Francisco, or “Cisco” as he’s known to his friends, is an American in his early 30s. Two years ago, he was laid off from his longtime job at a hardware store and has had no luck since finding a replacement. Construction gigs around the area, he laments, often go to immigrants willing to work for far less. Cisco has largely given up on the job search and now mostly spends time living in his parents’ cramped Miami home, caring for his mentally ailing father.
Amanda, a restaurant hostess on South Beach, constantly worries about her own job, noting: “Every week I see immigrants come into the restaurant asking my manager for a job. I want to be full time, but I don’t see how that’s ever going to happen with all this competition.”
Cisco and Amanda’s plight is not uncommon, especially in the Miami area. A study last year by job-search website Indeed found that Miami is the toughest city in the nation in which to find a job. And the unemployment rate in Miami, as of December 2014, was 6.7 percent, significantly higher than the statewide rate 5.6 percent.
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Immigration might have something to do with it. Apart from New York City, Miami has the largest number of immigrants in the nation, more than even Los Angeles or Houston. While correlation does not always indicate causation, on economic matters it often does. Though amnesty proponents undoubtedly try to obfuscate the matter, it isn’t rocket science: Unless a critical mass of immigrants’ activity is significantly contributing to and growing the economy, more individuals competing for X number of jobs leads to greater unemployment.
National unemployment faces a crisis of its own. While Democrats cheerily proclaim the recent 5.6-percent unemployment rate, it is a farce. Last week, Gallup CEO Jim Clifton bravely wrote and posted an oped titled: The Big Lie: 5.6% Unemployment. In it, Clifton explains what conservatives have argued for years: The rosy unemployment figures are low only because they do not count those who have given up on looking for work and those who are severely unemployed (i.e., looking for full-time work but stuck in part-time or working as little as one hour per week). These forgotten unemployed categories constitute as many as 30 million Americans.
Clifton says: “There's no other way to say this. The official unemployment rate, which cruelly overlooks the suffering of the long-term and often permanently unemployed, as well as the depressingly underemployed, amounts to a Big Lie.”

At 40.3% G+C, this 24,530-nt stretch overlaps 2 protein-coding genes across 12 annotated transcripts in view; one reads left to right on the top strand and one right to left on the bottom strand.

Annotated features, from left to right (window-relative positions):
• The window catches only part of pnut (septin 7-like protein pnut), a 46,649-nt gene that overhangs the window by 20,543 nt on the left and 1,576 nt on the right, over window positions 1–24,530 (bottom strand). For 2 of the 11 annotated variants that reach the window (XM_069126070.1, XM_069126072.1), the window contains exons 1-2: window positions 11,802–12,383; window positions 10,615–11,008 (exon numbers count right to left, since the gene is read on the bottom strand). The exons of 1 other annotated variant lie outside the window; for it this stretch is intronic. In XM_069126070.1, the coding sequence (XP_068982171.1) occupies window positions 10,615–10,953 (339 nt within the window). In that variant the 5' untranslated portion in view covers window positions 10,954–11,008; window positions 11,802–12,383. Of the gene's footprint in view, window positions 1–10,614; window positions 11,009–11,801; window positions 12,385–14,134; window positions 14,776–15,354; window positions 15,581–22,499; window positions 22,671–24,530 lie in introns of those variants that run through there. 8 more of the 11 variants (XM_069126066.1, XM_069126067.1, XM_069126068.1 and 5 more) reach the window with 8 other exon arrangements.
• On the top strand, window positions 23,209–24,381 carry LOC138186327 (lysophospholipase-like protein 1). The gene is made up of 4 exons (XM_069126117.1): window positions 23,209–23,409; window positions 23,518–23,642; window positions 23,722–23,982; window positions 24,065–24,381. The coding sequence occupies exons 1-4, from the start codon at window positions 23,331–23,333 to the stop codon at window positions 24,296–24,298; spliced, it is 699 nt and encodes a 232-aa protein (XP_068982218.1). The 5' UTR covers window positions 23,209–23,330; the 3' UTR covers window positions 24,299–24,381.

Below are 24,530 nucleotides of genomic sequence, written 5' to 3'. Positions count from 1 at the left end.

So it is with great shock we learned, the very same week Clifton lifted the veil on the unemployment numbers, that the Obama administration, since 2009, issued work permits to an astonishing 5.5 million foreigners, in addition to our already generous issuance of work permits to 1 million annual legal immigrants and 700,000 annual guest workers.
According to a Center for Immigration Studies report, almost 2 million recipients were here on temporary visas, a majority of whom fell into categories for which employment is not authorized, such as tourist or student visas. Roughly 150,000 work permits were issued to students’ and guest workers’ dependents. Almost 1 million were issued to aliens who crossed into the United States illegally and almost 2 million to those who immigration status was “unknown.”
Does one laugh or cry at this point? Is it any wonder that all net gains in jobs since 2007 have gone to immigrants (both legal and illegal)?
Pro-amnesty politicians rarely mention work permits — it’s the inconvenient secret when trying to convince the American public that, as Obama fibbed in his November address, “All we’re saying is we’re not going to deport you.” (No, that’s not all — he forgot to mention work permits). And polling firms, often hired by pro-amnesty groups, will cleverly omit any mention of work-permit benefits when asking Americans where they stand on immigration.
That is to say nothing of the disproportionate effect that granting work permits to foreigners has on minority communities. The official unemployment rate for African Americans is 10.6 percent and for blacks teens between 16 and 19, it is 29.7 percent.
Do the math: Notwithstanding some overlap, we are issuing 5.5 million work permits to foreign nationals over a mere six years; 1.1 million to legal immigrants and 700,000 guest workers annually; more than 1 million via Obama’s 2012 “DACA” action; and potentially 5 million via his 2014 immigration executive action. All this as millions of Americans languish in unemployment.
While the Obama administration seemingly shouts “Let them eat cake!” to unemployed Americans, doing the bidding of Big Business donors and attempting to create future Democratic voters, remind me again how this is the party fighting for the little guy?